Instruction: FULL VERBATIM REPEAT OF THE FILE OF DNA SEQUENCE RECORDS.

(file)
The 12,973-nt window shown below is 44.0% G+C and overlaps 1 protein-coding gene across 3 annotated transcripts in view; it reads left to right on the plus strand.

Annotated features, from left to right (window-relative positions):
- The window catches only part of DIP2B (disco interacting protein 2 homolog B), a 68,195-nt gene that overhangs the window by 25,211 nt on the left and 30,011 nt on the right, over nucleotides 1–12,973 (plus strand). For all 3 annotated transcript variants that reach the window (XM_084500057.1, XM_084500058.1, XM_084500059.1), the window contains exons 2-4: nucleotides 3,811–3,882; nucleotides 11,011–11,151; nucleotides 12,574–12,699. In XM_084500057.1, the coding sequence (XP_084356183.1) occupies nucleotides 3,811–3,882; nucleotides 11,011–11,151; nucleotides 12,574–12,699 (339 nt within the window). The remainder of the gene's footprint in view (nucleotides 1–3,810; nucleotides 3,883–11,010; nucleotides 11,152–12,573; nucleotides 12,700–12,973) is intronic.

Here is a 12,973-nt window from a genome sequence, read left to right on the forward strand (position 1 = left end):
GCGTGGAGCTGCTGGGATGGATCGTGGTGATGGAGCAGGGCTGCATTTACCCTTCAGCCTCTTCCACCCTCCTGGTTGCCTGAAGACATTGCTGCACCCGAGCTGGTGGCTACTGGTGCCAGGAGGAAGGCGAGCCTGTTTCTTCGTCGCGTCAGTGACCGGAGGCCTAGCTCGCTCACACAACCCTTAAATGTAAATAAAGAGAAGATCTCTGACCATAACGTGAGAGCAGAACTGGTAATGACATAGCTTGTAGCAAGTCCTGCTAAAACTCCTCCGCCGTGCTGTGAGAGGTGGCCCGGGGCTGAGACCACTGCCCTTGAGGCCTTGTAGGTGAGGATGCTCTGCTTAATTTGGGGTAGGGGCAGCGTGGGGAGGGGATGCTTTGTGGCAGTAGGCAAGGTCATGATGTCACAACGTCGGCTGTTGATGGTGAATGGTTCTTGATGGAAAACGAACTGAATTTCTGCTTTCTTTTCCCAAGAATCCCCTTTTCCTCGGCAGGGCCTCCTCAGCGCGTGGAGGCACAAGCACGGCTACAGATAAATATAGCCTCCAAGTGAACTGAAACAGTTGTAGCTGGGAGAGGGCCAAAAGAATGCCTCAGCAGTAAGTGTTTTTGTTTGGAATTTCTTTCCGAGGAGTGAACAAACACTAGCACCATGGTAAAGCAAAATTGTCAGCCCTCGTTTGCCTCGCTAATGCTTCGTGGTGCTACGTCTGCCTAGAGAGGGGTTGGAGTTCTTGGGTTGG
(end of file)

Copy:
The 12,973-nt window shown below is 44.0% G+C and overlaps 1 protein-coding gene across 3 annotated transcripts in view; it reads left to right on the plus strand.

Annotated features, from left to right (window-relative positions):
- The window catches only part of DIP2B (disco interacting protein 2 homolog B), a 68,195-nt gene that overhangs the window by 25,211 nt on the left and 30,011 nt on the right, over nucleotides 1–12,973 (plus strand). For all 3 annotated transcript variants that reach the window (XM_084500057.1, XM_084500058.1, XM_084500059.1), the window contains exons 2-4: nucleotides 3,811–3,882; nucleotides 11,011–11,151; nucleotides 12,574–12,699. In XM_084500057.1, the coding sequence (XP_084356183.1) occupies nucleotides 3,811–3,882; nucleotides 11,011–11,151; nucleotides 12,574–12,699 (339 nt within the window). The remainder of the gene's footprint in view (nucleotides 1–3,810; nucleotides 3,883–11,010; nucleotides 11,152–12,573; nucleotides 12,700–12,973) is intronic.

Here is a 12,973-nt window from a genome sequence, read left to right on the forward strand (position 1 = left end):
GCGTGGAGCTGCTGGGATGGATCGTGGTGATGGAGCAGGGCTGCATTTACCCTTCAGCCTCTTCCACCCTCCTGGTTGCCTGAAGACATTGCTGCACCCGAGCTGGTGGCTACTGGTGCCAGGAGGAAGGCGAGCCTGTTTCTTCGTCGCGTCAGTGACCGGAGGCCTAGCTCGCTCACACAACCCTTAAATGTAAATAAAGAGAAGATCTCTGACCATAACGTGAGAGCAGAACTGGTAATGACATAGCTTGTAGCAAGTCCTGCTAAAACTCCTCCGCCGTGCTGTGAGAGGTGGCCCGGGGCTGAGACCACTGCCCTTGAGGCCTTGTAGGTGAGGATGCTCTGCTTAATTTGGGGTAGGGGCAGCGTGGGGAGGGGATGCTTTGTGGCAGTAGGCAAGGTCATGATGTCACAACGTCGGCTGTTGATGGTGAATGGTTCTTGATGGAAAACGAACTGAATTTCTGCTTTCTTTTCCCAAGAATCCCCTTTTCCTCGGCAGGGCCTCCTCAGCGCGTGGAGGCACAAGCACGGCTACAGATAAATATAGCCTCCAAGTGAACTGAAACAGTTGTAGCTGGGAGAGGGCCAAAAGAATGCCTCAGCAGTAAGTGTTTTTGTTTGGAATTTCTTTCCGAGGAGTGAACAAACACTAGCACCATGGTAAAGCAAAATTGTCAGCCCTCGTTTGCCTCGCTAATGCTTCGTGGTGCTACGTCTGCCTAGAGAGGGGTTGGAGTTCTTGGGTTGG